Panorama has made a documentary which focused on the horrific working conditions that Bangladeshi factory workers put up with. The investigation was shown on BBC showing how the employers in these factories are forced to work 19 hour shifts, and actually being locked in the building.
After a fire broke out in one of these factories, causing 1,129 people’s deaths and leaving 2,500 people injured, Panorama wanted to explore the matter further. The documentary showed secret footage taken of workers making clothes for the supermarket Lidl, where they would start work at 7 am but not finish until 2:30 am. That’s a grueling 19-hour shift and only £2 would be earned from it.
The shocking thing was, a security guard would lock the gates at 1.15am before being re-opened at 2:30am. Due to the exits being locked (so workers couldn’t leave) it meant when the fires broke out in the factory, they couldn’t escape. When the reporter for Panorama visited the factory as a buyer, the time sheets for the employees stated they had finished their shifts nine hours before.
It doesn’t seem to be an uncommon situation to hide long working hours too, as factories which supply clothing for high street retailers H&M and Gap have done the same thing. The working days would normally start at 7am and not finish until 10:30pm. When the reporter visited the factory, acting as a buyer, he was quite obviously lied to and told daily shifts are only 10 hours.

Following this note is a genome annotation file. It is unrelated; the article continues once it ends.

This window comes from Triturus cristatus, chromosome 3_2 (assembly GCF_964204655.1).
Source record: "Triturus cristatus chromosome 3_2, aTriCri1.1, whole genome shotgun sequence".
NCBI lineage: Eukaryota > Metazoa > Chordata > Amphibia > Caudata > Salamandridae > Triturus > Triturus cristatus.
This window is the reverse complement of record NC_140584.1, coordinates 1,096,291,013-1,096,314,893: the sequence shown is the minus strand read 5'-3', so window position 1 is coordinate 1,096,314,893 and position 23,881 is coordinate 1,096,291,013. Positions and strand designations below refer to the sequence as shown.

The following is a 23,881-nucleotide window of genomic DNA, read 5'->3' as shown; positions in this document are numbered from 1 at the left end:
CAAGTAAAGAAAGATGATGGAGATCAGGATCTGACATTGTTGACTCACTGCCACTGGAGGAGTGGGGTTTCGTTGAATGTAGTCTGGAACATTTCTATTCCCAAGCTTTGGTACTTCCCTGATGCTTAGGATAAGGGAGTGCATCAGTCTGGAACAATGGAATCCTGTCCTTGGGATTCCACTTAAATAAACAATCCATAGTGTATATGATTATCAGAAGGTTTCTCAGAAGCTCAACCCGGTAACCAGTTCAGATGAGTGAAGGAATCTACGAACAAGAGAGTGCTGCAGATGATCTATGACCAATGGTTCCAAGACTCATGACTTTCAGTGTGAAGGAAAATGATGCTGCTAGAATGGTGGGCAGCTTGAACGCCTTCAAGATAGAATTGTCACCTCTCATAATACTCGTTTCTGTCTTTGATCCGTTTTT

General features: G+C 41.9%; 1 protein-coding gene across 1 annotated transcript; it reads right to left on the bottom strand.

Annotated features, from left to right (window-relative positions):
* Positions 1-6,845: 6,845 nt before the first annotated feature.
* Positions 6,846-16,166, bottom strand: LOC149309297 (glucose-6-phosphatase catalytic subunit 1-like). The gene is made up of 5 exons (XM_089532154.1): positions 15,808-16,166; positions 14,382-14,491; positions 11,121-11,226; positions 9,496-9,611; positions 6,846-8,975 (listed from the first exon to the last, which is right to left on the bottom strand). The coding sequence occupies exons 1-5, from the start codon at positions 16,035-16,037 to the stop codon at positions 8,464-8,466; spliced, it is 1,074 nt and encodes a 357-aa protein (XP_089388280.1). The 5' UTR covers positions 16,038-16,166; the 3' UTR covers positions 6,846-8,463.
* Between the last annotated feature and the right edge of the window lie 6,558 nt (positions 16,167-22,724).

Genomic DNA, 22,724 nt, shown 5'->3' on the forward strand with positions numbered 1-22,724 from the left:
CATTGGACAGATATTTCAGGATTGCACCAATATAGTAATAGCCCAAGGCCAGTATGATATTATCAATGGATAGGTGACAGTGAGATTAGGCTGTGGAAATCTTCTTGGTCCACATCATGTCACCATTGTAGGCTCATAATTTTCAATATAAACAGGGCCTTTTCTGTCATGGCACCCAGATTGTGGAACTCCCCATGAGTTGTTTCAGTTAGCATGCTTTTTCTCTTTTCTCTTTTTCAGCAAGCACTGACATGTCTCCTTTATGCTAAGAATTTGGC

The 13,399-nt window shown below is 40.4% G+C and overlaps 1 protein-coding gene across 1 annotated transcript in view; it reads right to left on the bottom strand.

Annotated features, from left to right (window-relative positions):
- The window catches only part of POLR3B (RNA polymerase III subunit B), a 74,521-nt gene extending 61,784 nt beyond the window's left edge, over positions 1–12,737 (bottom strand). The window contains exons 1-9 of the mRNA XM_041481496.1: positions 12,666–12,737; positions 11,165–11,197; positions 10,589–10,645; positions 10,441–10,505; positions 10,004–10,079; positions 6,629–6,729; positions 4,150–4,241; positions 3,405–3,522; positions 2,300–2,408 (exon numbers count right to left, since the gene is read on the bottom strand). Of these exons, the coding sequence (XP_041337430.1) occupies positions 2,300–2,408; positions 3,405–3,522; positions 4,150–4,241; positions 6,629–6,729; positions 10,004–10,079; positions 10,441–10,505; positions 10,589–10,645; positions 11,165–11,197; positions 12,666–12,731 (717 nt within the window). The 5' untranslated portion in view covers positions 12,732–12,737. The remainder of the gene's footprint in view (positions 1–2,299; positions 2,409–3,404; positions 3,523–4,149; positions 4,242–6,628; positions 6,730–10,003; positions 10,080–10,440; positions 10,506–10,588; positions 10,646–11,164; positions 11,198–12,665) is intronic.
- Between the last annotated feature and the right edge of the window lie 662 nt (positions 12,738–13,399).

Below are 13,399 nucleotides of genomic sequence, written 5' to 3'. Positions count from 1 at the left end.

As a result of the investigation Gap has said the clothes make up only five per cent of the factory’s output and will not be placing orders from there again stating “Gap Inc is committed to safeguarding the rights of the people who work in the factories where our products are made. Our suppliers are required to comply with our Code of Vendor Conduct, which includes a requirement that the factory complies with all applicable laws, regulations and industry standards on working hours, and that workers may refuse overtime without threat of penalty, punishment or dismissal. We regularly audit factories supplying Gap, and this factory was last audited in March 2013.”
H&M had also signed a pledge to protect the safety of Bangladesh garment workers back in May and stated overtime “remains a major challenge.” A spokesperson from H&M also said “In order to follow up on how our business partners comply with the requirement of our Code of Conduct and to support their progress, we monitor them regularly through our Full Audit Programme. Together with our suppliers we have started several projects in regards to overtime, for example aiming to decrease overtime by increasing efficiency.”